Like most first-time vis­i­tors to the sto­ried Ital­ian city, I’d ar­rived with the itchy fer­vor of a mu­seum-goer, be­liev­ing tran­scen­dence would be de­liv­ered by see­ing in per­son all the Re­nais­sance glory I’d en­coun­tered in pho­to­graphs. Michelan­gelo’s David. Brunelleschi’s Duomo. Bot­ti­celli’s Pri­mav­era. The Ponte Vec­chio and Palazzo Pitti. I spent my first 48 hours in a manic whirl, pin­balling through the terra-cotta maze in the hot May sun, work­ing through the req­ui­site to-do list with sur­gi­cal ef­fi­ciency. Yet in this blis­ter-in­duc­ing gorge on Medici-era splen­dor, I couldn’t shake the sense that I’d made the very mis­take I’d vowed to avoid: see­ing plenty but sa­vor­ing lit­tle, skim­ming the city’s sur­face at the ex­pense of un­der­stand­ing its soul.

Then, on my third evening, came the dumpling. I was in Sant’Am­bro­gio, a sleepy neigh­bor­hood on the fringes of the tourist-clogged cen­ter, din­ing at the bar of a tiny restau­rant called Ci­blèo. Opened in March last year, it is an en­thralling spot with only 16 seats that bills it­self as “Tus­can Ori­en­tal.” There is no menu; in­stead, din­ers sit for a lan­guid, omakase-style feast of tapas that mixes Ja­panese, Chi­nese, Korean and Ital­ian fla­vors with el­e­gant sim­plic­ity. Edamame and wild field peas ar­rived driz­zled in spicy olive oil; a fatty sliver of sop­pres­sata shared a plate with a wasabi-in­fused potato; glasses of lo­cal wine gave way to sips of sake. The dumpling, per­fectly steamed, its del­i­cate skin


pinched around a stuff­ing of Casentino pork, ar­rived in the mid­dle of my meal. It was be­yond de­li­cious, a bite-size re­minder that Florence is far more than a daz­zling reli­quary. It’s a city open­ing it­self to the mod­ern world in sur­pris­ing ways.

“It’s quite spe­cial, is it not?” said Fabio Pic­chi, Ci­blèo’s owner, os­ten­si­bly re­fer­ring to the dumpling, though I would pre­fer to think he un­der­stood that I was hav­ing a rev­e­la­tory mo­ment about his home­town.

A wiz­ardly charmer with a white beard, Pic­chi has long been re­garded as the high priest of Floren­tine cook­ing. His first restau­rants—the in­ti­mately up­scale Ci­brèo Ris­torante and its more in­for­mal sib­ling, Ci­brèo Trat­to­ria—opened way back in 1979 and re­main some of the best places to sam­ple re­gional del­i­ca­cies and rel­ish the ebul­lient en­ergy that per­co­lates out­side the city’s more trod­den precincts. Later came Caffè Ci­brèo, where espresso-and-pas­try morn­ings blur into Chi­anti-and-sa­lumi evenings, and Teatro del Sale, a sup­per club where buf­fet din­ners are fol­lowed by mu­si­cal per­for­mances. Along with Ci­blèo, they are all clus­tered around a lively in­ter­sec­tion. Pic­chi pre­sides over his em­pire with panache— glid­ing be­tween restau­rants, scour­ing the nearby market for in­gre­di­ents, greet­ing old friends and mak­ing new­com­ers feel like long-lost reg­u­lars.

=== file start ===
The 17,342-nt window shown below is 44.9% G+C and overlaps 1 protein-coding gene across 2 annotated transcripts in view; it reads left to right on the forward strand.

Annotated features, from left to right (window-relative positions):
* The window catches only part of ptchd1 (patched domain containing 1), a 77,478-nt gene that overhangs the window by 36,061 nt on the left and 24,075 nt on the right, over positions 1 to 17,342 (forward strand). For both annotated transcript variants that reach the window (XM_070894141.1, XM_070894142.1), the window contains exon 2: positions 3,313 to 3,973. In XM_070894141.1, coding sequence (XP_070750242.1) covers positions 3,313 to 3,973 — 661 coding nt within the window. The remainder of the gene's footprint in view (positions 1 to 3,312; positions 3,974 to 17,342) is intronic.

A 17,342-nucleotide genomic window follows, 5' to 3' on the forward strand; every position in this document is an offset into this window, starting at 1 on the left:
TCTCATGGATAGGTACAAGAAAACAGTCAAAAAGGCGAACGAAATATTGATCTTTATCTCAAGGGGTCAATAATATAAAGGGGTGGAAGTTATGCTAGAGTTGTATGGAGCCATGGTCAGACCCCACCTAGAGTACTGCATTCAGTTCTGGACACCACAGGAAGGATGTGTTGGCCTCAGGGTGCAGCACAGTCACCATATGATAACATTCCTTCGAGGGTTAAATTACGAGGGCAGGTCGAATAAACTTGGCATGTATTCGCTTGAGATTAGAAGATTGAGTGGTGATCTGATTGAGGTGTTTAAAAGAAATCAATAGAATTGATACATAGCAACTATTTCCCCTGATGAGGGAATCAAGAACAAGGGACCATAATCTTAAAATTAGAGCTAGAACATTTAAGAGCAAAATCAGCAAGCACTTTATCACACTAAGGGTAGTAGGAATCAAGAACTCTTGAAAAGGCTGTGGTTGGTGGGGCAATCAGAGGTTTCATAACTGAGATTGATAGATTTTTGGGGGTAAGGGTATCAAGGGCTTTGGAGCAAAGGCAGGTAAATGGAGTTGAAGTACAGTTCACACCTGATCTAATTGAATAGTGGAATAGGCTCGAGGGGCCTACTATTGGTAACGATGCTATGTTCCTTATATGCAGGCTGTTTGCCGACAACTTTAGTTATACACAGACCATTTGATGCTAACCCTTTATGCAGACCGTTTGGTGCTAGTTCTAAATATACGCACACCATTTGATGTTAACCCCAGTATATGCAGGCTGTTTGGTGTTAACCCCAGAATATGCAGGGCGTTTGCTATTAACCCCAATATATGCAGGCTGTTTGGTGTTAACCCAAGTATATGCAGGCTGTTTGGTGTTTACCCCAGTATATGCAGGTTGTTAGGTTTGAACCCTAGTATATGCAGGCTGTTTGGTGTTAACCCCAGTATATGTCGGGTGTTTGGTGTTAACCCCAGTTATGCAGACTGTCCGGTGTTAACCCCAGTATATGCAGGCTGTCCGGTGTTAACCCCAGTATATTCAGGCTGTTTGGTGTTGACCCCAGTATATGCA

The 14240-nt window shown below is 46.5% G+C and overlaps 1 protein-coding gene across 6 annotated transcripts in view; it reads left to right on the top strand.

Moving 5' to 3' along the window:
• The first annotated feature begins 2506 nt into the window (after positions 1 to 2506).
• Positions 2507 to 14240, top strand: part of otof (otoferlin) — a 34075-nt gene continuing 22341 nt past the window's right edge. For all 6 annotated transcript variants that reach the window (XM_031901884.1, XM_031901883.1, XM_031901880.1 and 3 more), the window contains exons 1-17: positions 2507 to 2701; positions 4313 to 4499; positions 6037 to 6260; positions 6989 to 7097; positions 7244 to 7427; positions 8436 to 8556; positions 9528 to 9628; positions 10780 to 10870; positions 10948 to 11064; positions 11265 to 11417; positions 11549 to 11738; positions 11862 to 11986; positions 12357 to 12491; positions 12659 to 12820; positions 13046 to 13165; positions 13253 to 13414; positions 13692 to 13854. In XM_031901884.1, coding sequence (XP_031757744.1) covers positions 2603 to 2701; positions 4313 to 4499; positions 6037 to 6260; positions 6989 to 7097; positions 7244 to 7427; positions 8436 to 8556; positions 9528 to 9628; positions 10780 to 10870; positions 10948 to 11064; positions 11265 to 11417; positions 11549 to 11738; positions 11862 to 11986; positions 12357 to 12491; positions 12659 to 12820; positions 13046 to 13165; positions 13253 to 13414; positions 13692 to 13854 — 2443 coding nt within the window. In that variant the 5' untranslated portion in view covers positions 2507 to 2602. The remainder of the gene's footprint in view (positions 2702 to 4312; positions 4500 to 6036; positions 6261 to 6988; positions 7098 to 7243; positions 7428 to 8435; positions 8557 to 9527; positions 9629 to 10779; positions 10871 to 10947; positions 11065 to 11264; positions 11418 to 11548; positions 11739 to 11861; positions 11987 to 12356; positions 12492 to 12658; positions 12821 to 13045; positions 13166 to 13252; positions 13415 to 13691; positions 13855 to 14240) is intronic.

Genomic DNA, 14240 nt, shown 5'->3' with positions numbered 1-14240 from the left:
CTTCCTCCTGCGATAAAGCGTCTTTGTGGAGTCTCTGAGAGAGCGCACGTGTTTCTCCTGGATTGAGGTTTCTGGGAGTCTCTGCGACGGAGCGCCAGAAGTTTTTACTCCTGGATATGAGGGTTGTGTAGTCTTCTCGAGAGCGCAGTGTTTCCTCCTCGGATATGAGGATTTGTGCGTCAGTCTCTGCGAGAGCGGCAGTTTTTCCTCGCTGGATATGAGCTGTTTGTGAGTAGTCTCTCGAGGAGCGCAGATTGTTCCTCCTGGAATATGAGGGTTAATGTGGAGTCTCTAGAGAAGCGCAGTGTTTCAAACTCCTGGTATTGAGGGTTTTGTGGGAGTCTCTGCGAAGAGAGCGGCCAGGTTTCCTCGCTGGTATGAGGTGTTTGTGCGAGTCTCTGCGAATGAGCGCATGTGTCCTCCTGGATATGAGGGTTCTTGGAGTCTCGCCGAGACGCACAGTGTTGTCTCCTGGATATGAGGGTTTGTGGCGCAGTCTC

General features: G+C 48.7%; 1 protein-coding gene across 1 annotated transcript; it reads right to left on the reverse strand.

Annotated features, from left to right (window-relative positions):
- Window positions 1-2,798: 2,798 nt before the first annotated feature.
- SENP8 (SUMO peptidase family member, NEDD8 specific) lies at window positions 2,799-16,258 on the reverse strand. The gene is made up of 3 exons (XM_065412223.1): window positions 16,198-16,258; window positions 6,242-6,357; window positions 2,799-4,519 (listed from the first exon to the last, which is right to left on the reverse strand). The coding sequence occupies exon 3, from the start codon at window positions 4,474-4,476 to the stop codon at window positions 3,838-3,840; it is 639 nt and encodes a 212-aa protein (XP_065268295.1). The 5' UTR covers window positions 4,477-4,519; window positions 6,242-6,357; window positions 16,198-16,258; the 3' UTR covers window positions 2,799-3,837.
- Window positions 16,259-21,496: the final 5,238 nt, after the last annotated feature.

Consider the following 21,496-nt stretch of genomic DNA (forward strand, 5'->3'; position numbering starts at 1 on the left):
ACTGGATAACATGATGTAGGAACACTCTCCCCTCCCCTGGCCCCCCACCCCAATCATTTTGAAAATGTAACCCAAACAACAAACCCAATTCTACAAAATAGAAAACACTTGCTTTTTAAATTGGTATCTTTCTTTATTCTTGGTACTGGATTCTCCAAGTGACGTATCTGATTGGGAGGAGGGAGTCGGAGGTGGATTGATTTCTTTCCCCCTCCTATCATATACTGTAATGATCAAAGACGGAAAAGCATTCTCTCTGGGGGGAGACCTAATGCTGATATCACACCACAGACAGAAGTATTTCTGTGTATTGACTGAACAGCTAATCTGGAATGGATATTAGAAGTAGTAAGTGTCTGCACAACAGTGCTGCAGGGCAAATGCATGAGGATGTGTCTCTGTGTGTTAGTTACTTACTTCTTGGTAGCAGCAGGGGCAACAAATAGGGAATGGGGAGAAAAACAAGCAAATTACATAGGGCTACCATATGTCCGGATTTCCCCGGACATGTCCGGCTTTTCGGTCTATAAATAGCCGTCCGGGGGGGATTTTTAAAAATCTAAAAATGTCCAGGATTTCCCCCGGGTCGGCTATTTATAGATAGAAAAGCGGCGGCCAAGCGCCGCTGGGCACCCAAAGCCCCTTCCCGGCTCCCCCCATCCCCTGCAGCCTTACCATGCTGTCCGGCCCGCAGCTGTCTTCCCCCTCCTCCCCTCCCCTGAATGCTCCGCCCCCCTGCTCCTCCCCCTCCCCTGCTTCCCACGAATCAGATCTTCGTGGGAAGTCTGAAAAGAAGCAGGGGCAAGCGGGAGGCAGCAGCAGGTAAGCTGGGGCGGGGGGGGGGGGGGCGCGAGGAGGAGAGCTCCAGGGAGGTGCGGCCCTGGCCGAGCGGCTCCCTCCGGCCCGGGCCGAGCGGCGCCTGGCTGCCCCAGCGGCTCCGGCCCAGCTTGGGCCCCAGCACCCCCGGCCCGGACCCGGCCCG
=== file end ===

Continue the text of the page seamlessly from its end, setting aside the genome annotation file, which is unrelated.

What led Florence’s most fa­mous chef, a revered gate­keeper of lo­cal tra­di­tion, to take the cu­ri­ous leap of open­ing a restau­rant serv­ing Asian­in­flu­enced food? Pic­chi shrugged. “I had a dream af­ter vis­it­ing Ja­pan,” he ex­plained in his sooth­ing bari­tone. “That was forty years ago, so it was one of those per­haps-mad dreams that re­fused to die.” He grew con­tem­pla­tive. “I am a Floren­tine,” he said. “This is a place built on re­al­iz­ing wild fan­tasies, on in­no­va­tion and in­spi­ra­tion. What you see in the mu­se­ums is con­nected to what you see in the streets to­day. You miss the point if you think the Re­nais­sance ex­ists only in the past.”

FLORENCE IS MORE pop­u­lar than ever, with some 16 mil­lion peo­ple vis­it­ing an­nu­ally. Even so, you hear a lot of talk from lo­cals about how it’s mis­un­der­stood, even undis­cov­ered. The sheer vol­ume of crowds can make it easy to for­get that the city is a liv­ing, breath­ing home to more than 380,000 res­i­dents. Be­fore my meal at Ci­blèo, I met up with Dario Nardella, the youth­ful, quick-wit­ted 42-year-old who has been mayor since 2015. Like just about ev­ery­one you meet in Florence, Nardella is wor­ried that the city’s her­itage and cul­ture—the cen­turies-old pur­suit of those “wild fan­tasies” that once made the place a hub of civ­i­liza­tion—are at risk of be­ing di­min­ished by mass tourism.

“We are one of the small­est global cities in the world, and very frag­ile,” he told me in his of­fice, a grand room painted with Re­nais­sance-era mu­rals in the Palazzo Vec­chio, the fortress-like town hall. Just out­side the door vis­i­tors roamed the palace with antlike in­ten­sity, mar­veling at its vaulted ceil­ings and ar­ray of Medici ar­ti­facts. “We don’t need more tourists in the city, but more qual­ity tourism. We want peo­ple to come here and have a pro­found ex­pe­ri­ence, not just take pho­tos.”

Drive-by sight­see­ing is, how­ever, the way most peo­ple ap­proach Florence. As a cau­tion­ary tale of what can hap­pen when cul­ture tips into com­mod­ity, Nardella men­tioned Venice, where most signs of lo­cal life have been eclipsed by the 30 mil­lion tourists who pour in each year. “It is quite sad—a real, fan­tas­tic place is now a plas­tic city,” he said. “We are still a real city, but we risk hav­ing the same prob­lems if we’re not care­ful.”

With that in mind, Nardella has de­voted much of his en­ergy while in of­fice to find­ing in­ven­tive ways for Florence to flour­ish and en­cour­ag­ing vis­i­tors to stay longer. A higher tax on tour buses has led to an 8 per­cent de­crease in cruise-ship pas­sen­gers who swarm the town on day trips from Venice and Livorno. And a num­ber of ini­tia­tives are now in place to re­tain res­i­dents in the city cen­ter. “Be­cause with­out them,” he said, “we are just a mu­seum.” In 2016, he passed a con­tro­ver­sial bill re­quir­ing that 70 per­cent of the pro­duce served in the unesco-pro­tected cen­ter must be of lo­cal ori­gin. Some saw it as a veiled anti-im­mi­grant mea­sure—a means of curb­ing the spread of ke­bab shops run by the city’s small Arab pop­u­la­tion. McDon­ald’s, mean­while, saw it as an at­tack; the law put a stop to an out­post that was planned to open in front of the Duomo, lead­ing the fast-food be­he­moth to sue the city for €18 mil­lion in dam­ages.